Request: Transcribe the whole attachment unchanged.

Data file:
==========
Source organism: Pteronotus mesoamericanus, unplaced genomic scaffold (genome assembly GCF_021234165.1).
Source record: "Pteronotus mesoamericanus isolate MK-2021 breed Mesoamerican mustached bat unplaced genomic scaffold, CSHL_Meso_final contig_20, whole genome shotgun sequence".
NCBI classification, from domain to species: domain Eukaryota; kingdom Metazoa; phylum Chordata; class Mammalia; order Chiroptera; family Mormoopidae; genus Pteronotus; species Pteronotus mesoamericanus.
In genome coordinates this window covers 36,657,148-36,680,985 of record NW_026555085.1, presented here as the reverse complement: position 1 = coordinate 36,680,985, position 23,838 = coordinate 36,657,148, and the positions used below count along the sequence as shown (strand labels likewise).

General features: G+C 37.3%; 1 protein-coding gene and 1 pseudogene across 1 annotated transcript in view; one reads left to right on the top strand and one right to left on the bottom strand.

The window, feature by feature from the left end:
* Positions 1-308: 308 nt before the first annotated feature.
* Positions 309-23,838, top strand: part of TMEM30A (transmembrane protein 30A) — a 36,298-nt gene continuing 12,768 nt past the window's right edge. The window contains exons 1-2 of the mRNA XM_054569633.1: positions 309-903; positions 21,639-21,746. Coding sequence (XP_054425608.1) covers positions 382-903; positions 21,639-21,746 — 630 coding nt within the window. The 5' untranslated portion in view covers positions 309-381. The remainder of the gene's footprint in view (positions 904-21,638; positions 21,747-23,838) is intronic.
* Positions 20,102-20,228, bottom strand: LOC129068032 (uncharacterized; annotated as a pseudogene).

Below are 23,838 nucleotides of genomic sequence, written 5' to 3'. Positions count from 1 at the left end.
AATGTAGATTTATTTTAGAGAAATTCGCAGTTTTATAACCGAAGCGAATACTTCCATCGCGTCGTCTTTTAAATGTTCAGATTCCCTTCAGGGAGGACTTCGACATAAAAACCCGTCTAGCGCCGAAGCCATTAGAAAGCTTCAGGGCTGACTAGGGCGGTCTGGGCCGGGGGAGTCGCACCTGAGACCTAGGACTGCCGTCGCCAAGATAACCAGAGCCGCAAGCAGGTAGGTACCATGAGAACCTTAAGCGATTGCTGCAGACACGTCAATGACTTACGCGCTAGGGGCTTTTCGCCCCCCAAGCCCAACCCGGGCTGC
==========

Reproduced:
Source organism: Pteronotus mesoamericanus, unplaced genomic scaffold (genome assembly GCF_021234165.1).
Source record: "Pteronotus mesoamericanus isolate MK-2021 breed Mesoamerican mustached bat unplaced genomic scaffold, CSHL_Meso_final contig_20, whole genome shotgun sequence".
NCBI classification, from domain to species: domain Eukaryota; kingdom Metazoa; phylum Chordata; class Mammalia; order Chiroptera; family Mormoopidae; genus Pteronotus; species Pteronotus mesoamericanus.
In genome coordinates this window covers 36,657,148-36,680,985 of record NW_026555085.1, presented here as the reverse complement: position 1 = coordinate 36,680,985, position 23,838 = coordinate 36,657,148, and the positions used below count along the sequence as shown (strand labels likewise).

General features: G+C 37.3%; 1 protein-coding gene and 1 pseudogene across 1 annotated transcript in view; one reads left to right on the top strand and one right to left on the bottom strand.

The window, feature by feature from the left end:
* Positions 1-308: 308 nt before the first annotated feature.
* Positions 309-23,838, top strand: part of TMEM30A (transmembrane protein 30A) — a 36,298-nt gene continuing 12,768 nt past the window's right edge. The window contains exons 1-2 of the mRNA XM_054569633.1: positions 309-903; positions 21,639-21,746. Coding sequence (XP_054425608.1) covers positions 382-903; positions 21,639-21,746 — 630 coding nt within the window. The 5' untranslated portion in view covers positions 309-381. The remainder of the gene's footprint in view (positions 904-21,638; positions 21,747-23,838) is intronic.
* Positions 20,102-20,228, bottom strand: LOC129068032 (uncharacterized; annotated as a pseudogene).

Below are 23,838 nucleotides of genomic sequence, written 5' to 3'. Positions count from 1 at the left end.
AATGTAGATTTATTTTAGAGAAATTCGCAGTTTTATAACCGAAGCGAATACTTCCATCGCGTCGTCTTTTAAATGTTCAGATTCCCTTCAGGGAGGACTTCGACATAAAAACCCGTCTAGCGCCGAAGCCATTAGAAAGCTTCAGGGCTGACTAGGGCGGTCTGGGCCGGGGGAGTCGCACCTGAGACCTAGGACTGCCGTCGCCAAGATAACCAGAGCCGCAAGCAGGTAGGTACCATGAGAACCTTAAGCGATTGCTGCAGACACGTCAATGACTTACGCGCTAGGGGCTTTTCGCCCCCCAAGCCCAACCCGGGCTGC